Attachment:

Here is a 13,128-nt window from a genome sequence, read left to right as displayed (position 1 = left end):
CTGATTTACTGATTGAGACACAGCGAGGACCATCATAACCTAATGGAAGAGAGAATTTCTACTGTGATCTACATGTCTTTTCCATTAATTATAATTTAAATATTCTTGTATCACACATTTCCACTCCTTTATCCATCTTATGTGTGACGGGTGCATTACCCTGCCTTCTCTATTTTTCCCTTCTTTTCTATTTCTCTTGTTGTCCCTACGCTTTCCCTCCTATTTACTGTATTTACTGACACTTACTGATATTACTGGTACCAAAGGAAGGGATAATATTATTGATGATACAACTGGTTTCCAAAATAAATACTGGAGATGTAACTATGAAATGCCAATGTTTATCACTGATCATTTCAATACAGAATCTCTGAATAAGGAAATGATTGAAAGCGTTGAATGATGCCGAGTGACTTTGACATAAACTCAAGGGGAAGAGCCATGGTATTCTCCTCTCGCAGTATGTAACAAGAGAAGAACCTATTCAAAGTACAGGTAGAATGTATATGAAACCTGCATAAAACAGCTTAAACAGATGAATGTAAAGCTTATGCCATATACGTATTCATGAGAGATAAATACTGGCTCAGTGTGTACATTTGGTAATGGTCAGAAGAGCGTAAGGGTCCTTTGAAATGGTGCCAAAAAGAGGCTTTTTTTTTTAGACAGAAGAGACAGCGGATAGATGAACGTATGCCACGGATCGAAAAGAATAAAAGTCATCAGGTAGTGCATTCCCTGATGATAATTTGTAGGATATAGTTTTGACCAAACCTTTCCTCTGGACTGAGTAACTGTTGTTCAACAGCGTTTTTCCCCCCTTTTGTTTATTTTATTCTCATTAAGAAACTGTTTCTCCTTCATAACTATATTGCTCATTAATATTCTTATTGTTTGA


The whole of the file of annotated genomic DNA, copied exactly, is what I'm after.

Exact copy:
Here is a 13,128-nt window from a genome sequence, read left to right as displayed (position 1 = left end):
CTGATTTACTGATTGAGACACAGCGAGGACCATCATAACCTAATGGAAGAGAGAATTTCTACTGTGATCTACATGTCTTTTCCATTAATTATAATTTAAATATTCTTGTATCACACATTTCCACTCCTTTATCCATCTTATGTGTGACGGGTGCATTACCCTGCCTTCTCTATTTTTCCCTTCTTTTCTATTTCTCTTGTTGTCCCTACGCTTTCCCTCCTATTTACTGTATTTACTGACACTTACTGATATTACTGGTACCAAAGGAAGGGATAATATTATTGATGATACAACTGGTTTCCAAAATAAATACTGGAGATGTAACTATGAAATGCCAATGTTTATCACTGATCATTTCAATACAGAATCTCTGAATAAGGAAATGATTGAAAGCGTTGAATGATGCCGAGTGACTTTGACATAAACTCAAGGGGAAGAGCCATGGTATTCTCCTCTCGCAGTATGTAACAAGAGAAGAACCTATTCAAAGTACAGGTAGAATGTATATGAAACCTGCATAAAACAGCTTAAACAGATGAATGTAAAGCTTATGCCATATACGTATTCATGAGAGATAAATACTGGCTCAGTGTGTACATTTGGTAATGGTCAGAAGAGCGTAAGGGTCCTTTGAAATGGTGCCAAAAAGAGGCTTTTTTTTTTAGACAGAAGAGACAGCGGATAGATGAACGTATGCCACGGATCGAAAAGAATAAAAGTCATCAGGTAGTGCATTCCCTGATGATAATTTGTAGGATATAGTTTTGACCAAACCTTTCCTCTGGACTGAGTAACTGTTGTTCAACAGCGTTTTTCCCCCCTTTTGTTTATTTTATTCTCATTAAGAAACTGTTTCTCCTTCATAACTATATTGCTCATTAATATTCTTATTGTTTGA